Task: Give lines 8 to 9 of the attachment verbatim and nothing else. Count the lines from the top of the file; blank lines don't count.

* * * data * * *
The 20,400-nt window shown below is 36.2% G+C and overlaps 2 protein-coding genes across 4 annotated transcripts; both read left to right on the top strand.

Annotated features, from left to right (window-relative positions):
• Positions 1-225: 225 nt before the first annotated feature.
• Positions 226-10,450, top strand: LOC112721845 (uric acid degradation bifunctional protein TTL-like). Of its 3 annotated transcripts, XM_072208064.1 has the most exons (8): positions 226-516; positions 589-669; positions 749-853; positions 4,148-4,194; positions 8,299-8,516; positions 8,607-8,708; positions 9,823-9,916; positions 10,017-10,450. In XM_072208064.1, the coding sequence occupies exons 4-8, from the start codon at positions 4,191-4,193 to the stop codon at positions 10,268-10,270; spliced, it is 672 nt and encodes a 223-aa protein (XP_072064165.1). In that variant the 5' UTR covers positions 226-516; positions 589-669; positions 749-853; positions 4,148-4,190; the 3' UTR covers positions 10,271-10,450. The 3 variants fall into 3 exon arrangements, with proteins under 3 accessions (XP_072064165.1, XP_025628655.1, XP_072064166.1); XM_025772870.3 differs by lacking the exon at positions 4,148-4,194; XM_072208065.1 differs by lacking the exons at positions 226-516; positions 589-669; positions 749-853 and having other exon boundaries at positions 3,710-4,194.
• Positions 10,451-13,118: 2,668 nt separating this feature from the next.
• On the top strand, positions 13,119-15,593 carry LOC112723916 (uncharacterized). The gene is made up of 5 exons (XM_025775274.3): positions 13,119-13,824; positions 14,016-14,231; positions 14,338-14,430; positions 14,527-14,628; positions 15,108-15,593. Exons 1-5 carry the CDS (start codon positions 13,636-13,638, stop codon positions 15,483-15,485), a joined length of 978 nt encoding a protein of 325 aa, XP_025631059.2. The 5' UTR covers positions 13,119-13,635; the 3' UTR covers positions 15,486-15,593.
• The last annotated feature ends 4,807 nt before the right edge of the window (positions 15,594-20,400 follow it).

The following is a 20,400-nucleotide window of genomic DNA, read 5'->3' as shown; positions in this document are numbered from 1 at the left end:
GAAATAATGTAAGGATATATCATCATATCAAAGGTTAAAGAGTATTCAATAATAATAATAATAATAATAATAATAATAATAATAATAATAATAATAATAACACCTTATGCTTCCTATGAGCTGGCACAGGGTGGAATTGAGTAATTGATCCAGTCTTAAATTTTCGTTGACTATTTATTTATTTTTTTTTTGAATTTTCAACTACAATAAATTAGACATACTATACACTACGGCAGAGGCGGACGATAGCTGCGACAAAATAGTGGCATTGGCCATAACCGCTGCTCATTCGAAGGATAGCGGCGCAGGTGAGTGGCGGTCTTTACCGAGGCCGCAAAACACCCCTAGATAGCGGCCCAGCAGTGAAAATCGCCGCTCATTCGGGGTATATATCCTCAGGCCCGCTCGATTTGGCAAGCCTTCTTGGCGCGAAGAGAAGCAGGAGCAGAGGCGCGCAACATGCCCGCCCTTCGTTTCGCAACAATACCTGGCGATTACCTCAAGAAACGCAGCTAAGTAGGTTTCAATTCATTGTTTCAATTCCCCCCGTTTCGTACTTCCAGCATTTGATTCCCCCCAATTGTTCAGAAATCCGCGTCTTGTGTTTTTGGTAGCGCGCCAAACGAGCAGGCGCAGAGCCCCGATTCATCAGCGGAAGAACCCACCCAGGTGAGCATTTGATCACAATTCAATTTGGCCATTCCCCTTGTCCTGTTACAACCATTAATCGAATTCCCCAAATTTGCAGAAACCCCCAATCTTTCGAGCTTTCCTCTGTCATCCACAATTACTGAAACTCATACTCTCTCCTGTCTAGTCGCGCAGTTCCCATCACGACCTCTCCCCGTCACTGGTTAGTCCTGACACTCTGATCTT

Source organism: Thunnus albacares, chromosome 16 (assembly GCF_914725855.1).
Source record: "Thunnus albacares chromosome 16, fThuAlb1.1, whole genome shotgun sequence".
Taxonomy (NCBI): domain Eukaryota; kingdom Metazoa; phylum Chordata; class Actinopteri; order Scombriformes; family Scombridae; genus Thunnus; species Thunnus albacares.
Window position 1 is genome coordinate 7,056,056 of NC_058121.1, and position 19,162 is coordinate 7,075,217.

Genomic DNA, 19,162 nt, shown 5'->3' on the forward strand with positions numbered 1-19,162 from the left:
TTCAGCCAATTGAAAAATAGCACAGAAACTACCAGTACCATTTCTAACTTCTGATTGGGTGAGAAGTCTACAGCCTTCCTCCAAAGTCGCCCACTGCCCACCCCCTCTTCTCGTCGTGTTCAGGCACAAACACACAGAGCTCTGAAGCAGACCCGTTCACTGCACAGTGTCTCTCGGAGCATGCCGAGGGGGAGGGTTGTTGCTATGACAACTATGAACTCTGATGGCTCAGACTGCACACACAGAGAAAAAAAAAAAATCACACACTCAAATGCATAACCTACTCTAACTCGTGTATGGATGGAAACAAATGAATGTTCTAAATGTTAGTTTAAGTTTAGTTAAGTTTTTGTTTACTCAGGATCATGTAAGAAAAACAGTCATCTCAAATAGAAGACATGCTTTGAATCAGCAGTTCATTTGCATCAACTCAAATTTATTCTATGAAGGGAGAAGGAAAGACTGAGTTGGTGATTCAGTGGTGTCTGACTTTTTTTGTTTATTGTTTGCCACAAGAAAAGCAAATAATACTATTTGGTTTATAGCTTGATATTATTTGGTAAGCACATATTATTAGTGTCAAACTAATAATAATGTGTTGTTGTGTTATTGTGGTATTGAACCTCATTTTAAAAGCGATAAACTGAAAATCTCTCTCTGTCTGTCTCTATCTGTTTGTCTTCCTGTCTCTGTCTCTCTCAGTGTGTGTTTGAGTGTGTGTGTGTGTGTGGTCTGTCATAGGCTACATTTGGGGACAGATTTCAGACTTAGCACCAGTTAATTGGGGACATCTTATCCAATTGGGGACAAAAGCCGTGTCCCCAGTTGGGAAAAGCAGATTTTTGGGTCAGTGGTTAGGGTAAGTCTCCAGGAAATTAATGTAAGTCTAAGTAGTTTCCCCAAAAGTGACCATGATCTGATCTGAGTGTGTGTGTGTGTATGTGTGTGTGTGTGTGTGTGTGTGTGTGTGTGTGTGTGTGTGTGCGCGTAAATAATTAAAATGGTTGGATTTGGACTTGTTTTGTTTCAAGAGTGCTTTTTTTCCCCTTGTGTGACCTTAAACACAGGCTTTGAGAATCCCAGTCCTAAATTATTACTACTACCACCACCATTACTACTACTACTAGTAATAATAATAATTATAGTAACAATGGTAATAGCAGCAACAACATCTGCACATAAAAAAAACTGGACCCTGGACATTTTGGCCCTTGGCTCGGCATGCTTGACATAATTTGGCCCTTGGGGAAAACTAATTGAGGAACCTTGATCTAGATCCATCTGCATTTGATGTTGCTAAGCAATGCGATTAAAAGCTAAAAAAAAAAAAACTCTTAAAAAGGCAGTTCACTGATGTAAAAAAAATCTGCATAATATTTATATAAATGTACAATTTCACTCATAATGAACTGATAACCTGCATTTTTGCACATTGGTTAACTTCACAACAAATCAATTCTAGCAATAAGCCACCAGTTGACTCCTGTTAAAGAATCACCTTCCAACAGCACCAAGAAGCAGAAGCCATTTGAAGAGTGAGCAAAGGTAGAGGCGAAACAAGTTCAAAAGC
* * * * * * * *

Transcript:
The following is a 20,400-nucleotide window of genomic DNA, read 5'->3' as shown; positions in this document are numbered from 1 at the left end:
GAAATAATGTAAGGATATATCATCATATCAAAGGTTAAAGAGTATTCAATAATAATAATAATAATAATAATAATAATAATAATAATAATAATAATAATAACACCTTATGCTTCCTATGAGCTGGCACAGGGTGGAATTGAGTAATTGATCCAGTCTTAAATTTTCGTTGACTATTTATTTATTTTTTTTTTGAATTTTCAACTACAATAAATTAGACATACTATACACTACGGCAGAGGCGGACGATAGCTGCGACAAAATAGTGGCATTGGCCATAACCGCTGCTCATTCGAAGGATAGCGGCGCAGGTGAGTGGCGGTCTTTACCGAGGCCGCAAAACACCCCTAGATAGCGGCCCAGCAGTGAAAATCGCCGCTCATTCGGGGTATATATCCTCAGGCCCGCTCGATTTGGCAAGCCTTCTTGGCGCGAAGAGAAGCAGGAGCAGAGGCGCGCAACATGCCCGCCCTTCGTTTCGCAACAATACCTGGCGATTACCTCAAGAAACGCAGCTAAGTAGGTTTCAATTCATTGTTTCAATTCCCCCCGTTTCGTACTTCCAGCATTTGATTCCCCCCAATTGTTCAGAAATCCGCGTCTTGTGTTTTTGGTAGCGCGCCAAACGAGCAGGCGCAGAGCCCCGATTCATCAGCGGAAGAACCCACCCAGGTGAGCATTTGATCACAATTCAATTTGGCCATTCCCCTTGTCCTGTTACAACCATTAATCGAATTCCCCAAATTTGCAGAAACCCCCAATCTTTCGAGCTTTCCTCTGTCATCCACAATTACTGAAACTCATACTCTCTCCTGTCTAGTCGCGCAGTTCCCATCACGACCTCTCCCCGTCACTGGTTAGTCCTGACACTCTGATCTT